In April of 2017, I shared with a fellow Seattle pastor that I pray for President Trump every morning. He quizzed me, “How’s that working for you?” I replied, “It has nothing to do with me; it’s what I feel called to do.” And so, I’ve followed through on this commitment, praying at least five days a week for Mayor Durkan, our city council, Governor Inslee, the state legislature, the U.S. Congress and, yes, our President. I think my clergy colleague was really asking me “Why? Why pray for President Trump?” Here’s my response to him and any Seattle-ite who cannot fathom praying for this man.
First, I pray for Donald Trump because he is our President, which means he is my President. I know it’s trendy to say, “he’s not my President.” And I get the sentiment, but it sounds so adolescent to me, that when my candidate loses I get to declare my loyalty to my tribe at the expense of my loyalty to the American democratic project. Democracy involves losing but does not sanction taking my marbles and to play somewhere else.
Second, I pray for our President because I think Christians are called to pray for civic leaders as a recognition that we don’t follow Jesus in a vacuum, but only in a particular time and a particular place. The instruction of God in Jeremiah 29 to “seek the welfare/shalom of the city” involves praying for that city and its leaders, and this, by extension,applies to our our country as well.
Third, I pray for our President because he needs it. It is a tough job. No one is thoroughly gifted and equipped to be President in any historical setting. And Mr. Trump, I’m showing my political cards here, does not seem particularly equipped to lead us as a country. He’s equipped to shake things up, to sell an idea, to galvanize economic growth, but in some other areas he needs, not only human help, but divine. I pray for his physical and mental health, for sound voices to have his ear, and that God’s Kingdom would rule in his life and decisions. I believe, and this will shock a lot of Seattle-ites, that the more successful our President is, the better off the country will be.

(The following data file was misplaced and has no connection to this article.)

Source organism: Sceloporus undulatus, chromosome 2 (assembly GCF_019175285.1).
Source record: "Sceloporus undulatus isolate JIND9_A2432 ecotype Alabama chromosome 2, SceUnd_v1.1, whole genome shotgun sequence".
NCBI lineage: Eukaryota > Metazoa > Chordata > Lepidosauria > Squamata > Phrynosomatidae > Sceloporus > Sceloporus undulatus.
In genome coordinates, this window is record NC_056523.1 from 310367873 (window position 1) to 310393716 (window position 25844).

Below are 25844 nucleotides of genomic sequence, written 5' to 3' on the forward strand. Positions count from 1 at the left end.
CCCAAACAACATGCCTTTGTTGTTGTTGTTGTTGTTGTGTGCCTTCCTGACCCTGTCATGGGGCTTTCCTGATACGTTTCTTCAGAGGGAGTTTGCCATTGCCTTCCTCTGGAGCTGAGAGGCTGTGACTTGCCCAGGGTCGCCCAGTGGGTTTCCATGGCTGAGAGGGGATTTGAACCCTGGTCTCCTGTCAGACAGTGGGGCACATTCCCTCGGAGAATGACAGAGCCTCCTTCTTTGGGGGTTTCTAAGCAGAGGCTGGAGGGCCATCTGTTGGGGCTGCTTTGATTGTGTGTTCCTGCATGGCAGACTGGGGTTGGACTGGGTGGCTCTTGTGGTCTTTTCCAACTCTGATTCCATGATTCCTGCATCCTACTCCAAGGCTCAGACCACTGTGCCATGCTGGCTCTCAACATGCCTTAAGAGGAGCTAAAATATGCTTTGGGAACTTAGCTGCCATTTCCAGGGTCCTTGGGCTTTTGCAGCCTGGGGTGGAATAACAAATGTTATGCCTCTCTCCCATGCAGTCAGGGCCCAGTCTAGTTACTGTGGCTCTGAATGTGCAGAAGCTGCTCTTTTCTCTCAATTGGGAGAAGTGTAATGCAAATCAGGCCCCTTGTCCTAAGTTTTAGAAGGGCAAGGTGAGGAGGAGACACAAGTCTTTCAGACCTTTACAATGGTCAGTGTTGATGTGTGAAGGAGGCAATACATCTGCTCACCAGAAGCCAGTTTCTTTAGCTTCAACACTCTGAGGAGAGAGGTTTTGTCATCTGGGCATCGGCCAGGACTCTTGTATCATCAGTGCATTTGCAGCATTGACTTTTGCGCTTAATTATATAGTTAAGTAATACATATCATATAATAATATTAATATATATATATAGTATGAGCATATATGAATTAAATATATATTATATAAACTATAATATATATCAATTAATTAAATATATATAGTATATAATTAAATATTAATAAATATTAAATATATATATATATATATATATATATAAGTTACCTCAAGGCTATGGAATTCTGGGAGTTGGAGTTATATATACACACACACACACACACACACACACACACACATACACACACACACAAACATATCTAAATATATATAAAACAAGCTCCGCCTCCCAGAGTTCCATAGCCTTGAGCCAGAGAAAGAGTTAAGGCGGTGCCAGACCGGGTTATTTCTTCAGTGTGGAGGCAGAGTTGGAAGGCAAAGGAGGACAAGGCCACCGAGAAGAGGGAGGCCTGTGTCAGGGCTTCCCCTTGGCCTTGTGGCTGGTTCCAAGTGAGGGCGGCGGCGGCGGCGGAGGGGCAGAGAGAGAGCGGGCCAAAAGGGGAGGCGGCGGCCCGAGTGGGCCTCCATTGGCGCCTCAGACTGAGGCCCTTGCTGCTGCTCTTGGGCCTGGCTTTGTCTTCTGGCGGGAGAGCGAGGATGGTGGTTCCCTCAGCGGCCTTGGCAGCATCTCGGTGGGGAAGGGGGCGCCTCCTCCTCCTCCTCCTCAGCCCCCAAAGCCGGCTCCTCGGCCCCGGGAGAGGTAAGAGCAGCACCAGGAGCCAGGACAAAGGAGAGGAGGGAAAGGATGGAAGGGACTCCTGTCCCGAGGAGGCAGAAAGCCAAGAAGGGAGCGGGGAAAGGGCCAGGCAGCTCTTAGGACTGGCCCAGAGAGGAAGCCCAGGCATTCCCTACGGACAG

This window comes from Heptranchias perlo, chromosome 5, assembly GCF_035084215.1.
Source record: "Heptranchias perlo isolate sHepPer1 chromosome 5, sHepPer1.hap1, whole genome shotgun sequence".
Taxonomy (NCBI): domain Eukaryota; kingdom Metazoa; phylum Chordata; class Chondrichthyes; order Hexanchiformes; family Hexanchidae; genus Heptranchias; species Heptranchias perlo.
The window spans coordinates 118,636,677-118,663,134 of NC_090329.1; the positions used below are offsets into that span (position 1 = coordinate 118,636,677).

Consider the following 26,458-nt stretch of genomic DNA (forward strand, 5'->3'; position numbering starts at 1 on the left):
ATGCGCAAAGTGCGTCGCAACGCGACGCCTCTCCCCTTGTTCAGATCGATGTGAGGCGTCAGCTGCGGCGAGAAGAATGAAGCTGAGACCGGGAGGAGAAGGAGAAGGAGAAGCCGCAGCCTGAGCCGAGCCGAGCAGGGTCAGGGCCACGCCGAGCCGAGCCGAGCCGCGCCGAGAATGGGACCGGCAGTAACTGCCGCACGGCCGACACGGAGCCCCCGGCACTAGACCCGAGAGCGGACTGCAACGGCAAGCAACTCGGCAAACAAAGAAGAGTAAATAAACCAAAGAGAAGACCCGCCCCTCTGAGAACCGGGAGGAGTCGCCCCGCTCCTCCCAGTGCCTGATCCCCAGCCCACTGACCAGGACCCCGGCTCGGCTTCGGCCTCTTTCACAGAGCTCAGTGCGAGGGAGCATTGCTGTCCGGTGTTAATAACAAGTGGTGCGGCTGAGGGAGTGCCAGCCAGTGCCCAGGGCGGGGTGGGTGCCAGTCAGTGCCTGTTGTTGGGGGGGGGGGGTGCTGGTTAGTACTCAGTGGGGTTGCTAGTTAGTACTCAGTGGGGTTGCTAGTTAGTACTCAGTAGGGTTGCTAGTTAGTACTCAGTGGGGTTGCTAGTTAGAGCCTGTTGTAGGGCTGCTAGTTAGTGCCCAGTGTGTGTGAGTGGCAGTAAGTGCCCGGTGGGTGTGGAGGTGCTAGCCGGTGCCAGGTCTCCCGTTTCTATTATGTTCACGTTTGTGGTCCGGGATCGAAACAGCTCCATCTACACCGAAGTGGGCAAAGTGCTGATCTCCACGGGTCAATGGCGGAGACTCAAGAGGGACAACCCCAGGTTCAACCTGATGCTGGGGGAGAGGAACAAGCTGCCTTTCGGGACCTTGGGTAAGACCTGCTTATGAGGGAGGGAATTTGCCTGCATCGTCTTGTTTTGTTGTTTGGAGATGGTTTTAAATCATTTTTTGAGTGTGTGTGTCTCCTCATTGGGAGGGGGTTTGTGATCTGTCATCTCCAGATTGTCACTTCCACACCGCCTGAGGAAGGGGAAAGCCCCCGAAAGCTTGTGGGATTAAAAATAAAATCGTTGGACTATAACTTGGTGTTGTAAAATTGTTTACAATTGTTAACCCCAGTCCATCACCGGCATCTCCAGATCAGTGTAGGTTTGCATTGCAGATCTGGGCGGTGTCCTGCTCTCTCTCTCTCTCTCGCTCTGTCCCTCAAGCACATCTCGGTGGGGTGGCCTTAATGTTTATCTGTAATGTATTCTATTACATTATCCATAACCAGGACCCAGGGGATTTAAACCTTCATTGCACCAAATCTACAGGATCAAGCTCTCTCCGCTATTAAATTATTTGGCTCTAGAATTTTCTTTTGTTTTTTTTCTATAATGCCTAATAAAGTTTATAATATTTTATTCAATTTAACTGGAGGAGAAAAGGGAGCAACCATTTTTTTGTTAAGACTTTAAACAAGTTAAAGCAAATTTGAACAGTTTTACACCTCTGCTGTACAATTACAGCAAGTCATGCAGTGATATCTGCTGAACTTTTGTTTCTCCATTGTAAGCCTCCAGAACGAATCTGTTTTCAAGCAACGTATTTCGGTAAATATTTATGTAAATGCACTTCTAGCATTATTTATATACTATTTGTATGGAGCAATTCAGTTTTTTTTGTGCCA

Finally, I pray for our President because I need to. I’ll be honest, I did not vote for Mr. Trump. He lost my vote the second he launched his campaign with the most racist rhetoric I have heard in a long time. I detest his style of diplomacy abroad and at home. In my opinion, he does not lead, but divides. His inability to weather criticism betrays great weakness at his core. But I know I must pray for our President because if I don’t I’ll become one more casualty to America’s nose dive into tribal dissection and cynicism. Praying for Mr. Trump brings me into the practice of Jesus’ essential teaching on those we oppose, “love your enemies, and pray for those who persecute you” (Matthew 5:44). In Ameriwca, we accelerate into hating others too quickly; we need the counter cultural counter move of prayer.
So, how then, is praying for the President working for me? It’s forming me and that’s a good thing.
How’s it working for you? Of course, you first must pray for the President to find out.
But seek the welfare of the city where I have sent you into exile, and pray to the Lord on its behalf, for in its welfare you will find your welfare. – Jeremiah 29:7